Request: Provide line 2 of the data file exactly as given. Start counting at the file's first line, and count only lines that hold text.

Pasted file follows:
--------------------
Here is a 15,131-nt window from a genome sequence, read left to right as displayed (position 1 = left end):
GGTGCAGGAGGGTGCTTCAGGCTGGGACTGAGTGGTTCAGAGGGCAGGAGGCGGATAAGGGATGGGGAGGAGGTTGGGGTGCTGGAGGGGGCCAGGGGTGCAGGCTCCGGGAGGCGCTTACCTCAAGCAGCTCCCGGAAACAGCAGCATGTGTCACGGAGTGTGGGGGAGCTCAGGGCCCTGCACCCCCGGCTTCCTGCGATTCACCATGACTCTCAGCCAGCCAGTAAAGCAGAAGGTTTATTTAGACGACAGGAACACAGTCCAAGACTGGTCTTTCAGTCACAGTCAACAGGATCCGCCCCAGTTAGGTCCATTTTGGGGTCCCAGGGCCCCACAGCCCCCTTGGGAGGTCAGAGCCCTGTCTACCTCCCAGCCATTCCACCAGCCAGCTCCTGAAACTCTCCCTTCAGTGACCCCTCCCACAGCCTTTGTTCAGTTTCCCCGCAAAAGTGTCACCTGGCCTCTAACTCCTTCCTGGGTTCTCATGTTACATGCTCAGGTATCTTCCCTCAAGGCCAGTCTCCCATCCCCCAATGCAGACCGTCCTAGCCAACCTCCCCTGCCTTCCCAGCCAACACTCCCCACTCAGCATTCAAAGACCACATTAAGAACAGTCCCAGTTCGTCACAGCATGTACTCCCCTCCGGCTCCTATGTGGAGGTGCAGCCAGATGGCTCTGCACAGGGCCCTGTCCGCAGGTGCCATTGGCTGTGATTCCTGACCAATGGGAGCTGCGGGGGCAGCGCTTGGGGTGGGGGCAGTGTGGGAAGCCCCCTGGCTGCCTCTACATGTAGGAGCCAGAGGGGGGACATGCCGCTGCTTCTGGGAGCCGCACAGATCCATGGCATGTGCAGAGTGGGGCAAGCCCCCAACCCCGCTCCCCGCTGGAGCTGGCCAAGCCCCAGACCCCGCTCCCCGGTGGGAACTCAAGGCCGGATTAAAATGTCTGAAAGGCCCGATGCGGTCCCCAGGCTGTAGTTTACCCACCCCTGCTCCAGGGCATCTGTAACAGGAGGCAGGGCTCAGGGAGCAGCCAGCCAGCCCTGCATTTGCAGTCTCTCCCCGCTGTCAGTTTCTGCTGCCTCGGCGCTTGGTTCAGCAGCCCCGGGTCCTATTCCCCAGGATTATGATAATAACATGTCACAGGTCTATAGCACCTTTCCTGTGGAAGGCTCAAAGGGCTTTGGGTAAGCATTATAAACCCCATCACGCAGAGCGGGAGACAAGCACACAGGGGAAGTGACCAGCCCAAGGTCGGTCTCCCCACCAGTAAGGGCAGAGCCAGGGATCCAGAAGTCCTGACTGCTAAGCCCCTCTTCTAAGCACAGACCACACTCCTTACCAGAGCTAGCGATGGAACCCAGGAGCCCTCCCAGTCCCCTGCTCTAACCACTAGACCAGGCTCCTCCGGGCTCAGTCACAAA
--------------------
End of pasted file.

GGTGCAGGAGGGTGCTTCAGGCTGGGACTGAGTGGTTCAGAGGGCAGGAGGCGGATAAGGGATGGGGAGGAGGTTGGGGTGCTGGAGGGGGCCAGGGGTGCAGGCTCCGGGAGGCGCTTACCTCAAGCAGCTCCCGGAAACAGCAGCATGTGTCACGGAGTGTGGGGGAGCTCAGGGCCCTGCACCCCCGGCTTCCTGCGATTCACCATGACTCTCAGCCAGCCAGTAAAGCAGAAGGTTTATTTAGACGACAGGAACACAGTCCAAGACTGGTCTTTCAGTCACAGTCAACAGGATCCGCCCCAGTTAGGTCCATTTTGGGGTCCCAGGGCCCCACAGCCCCCTTGGGAGGTCAGAGCCCTGTCTACCTCCCAGCCATTCCACCAGCCAGCTCCTGAAACTCTCCCTTCAGTGACCCCTCCCACAGCCTTTGTTCAGTTTCCCCGCAAAAGTGTCACCTGGCCTCTAACTCCTTCCTGGGTTCTCATGTTACATGCTCAGGTATCTTCCCTCAAGGCCAGTCTCCCATCCCCCAATGCAGACCGTCCTAGCCAACCTCCCCTGCCTTCCCAGCCAACACTCCCCACTCAGCATTCAAAGACCACATTAAGAACAGTCCCAGTTCGTCACAGCATGTACTCCCCTCCGGCTCCTATGTGGAGGTGCAGCCAGATGGCTCTGCACAGGGCCCTGTCCGCAGGTGCCATTGGCTGTGATTCCTGACCAATGGGAGCTGCGGGGGCAGCGCTTGGGGTGGGGGCAGTGTGGGAAGCCCCCTGGCTGCCTCTACATGTAGGAGCCAGAGGGGGGACATGCCGCTGCTTCTGGGAGCCGCACAGATCCATGGCATGTGCAGAGTGGGGCAAGCCCCCAACCCCGCTCCCCGCTGGAGCTGGCCAAGCCCCAGACCCCGCTCCCCGGTGGGAACTCAAGGCCGGATTAAAATGTCTGAAAGGCCCGATGCGGTCCCCAGGCTGTAGTTTACCCACCCCTGCTCCAGGGCATCTGTAACAGGAGGCAGGGCTCAGGGAGCAGCCAGCCAGCCCTGCATTTGCAGTCTCTCCCCGCTGTCAGTTTCTGCTGCCTCGGCGCTTGGTTCAGCAGCCCCGGGTCCTATTCCCCAGGATTATGATAATAACATGTCACAGGTCTATAGCACCTTTCCTGTGGAAGGCTCAAAGGGCTTTGGGTAAGCATTATAAACCCCATCACGCAGAGCGGGAGACAAGCACACAGGGGAAGTGACCAGCCCAAGGTCGGTCTCCCCACCAGTAAGGGCAGAGCCAGGGATCCAGAAGTCCTGACTGCTAAGCCCCTCTTCTAAGCACAGACCACACTCCTTACCAGAGCTAGCGATGGAACCCAGGAGCCCTCCCAGTCCCCTGCTCTAACCACTAGACCAGGCTCCTCCGGGCTCAGTCACAAA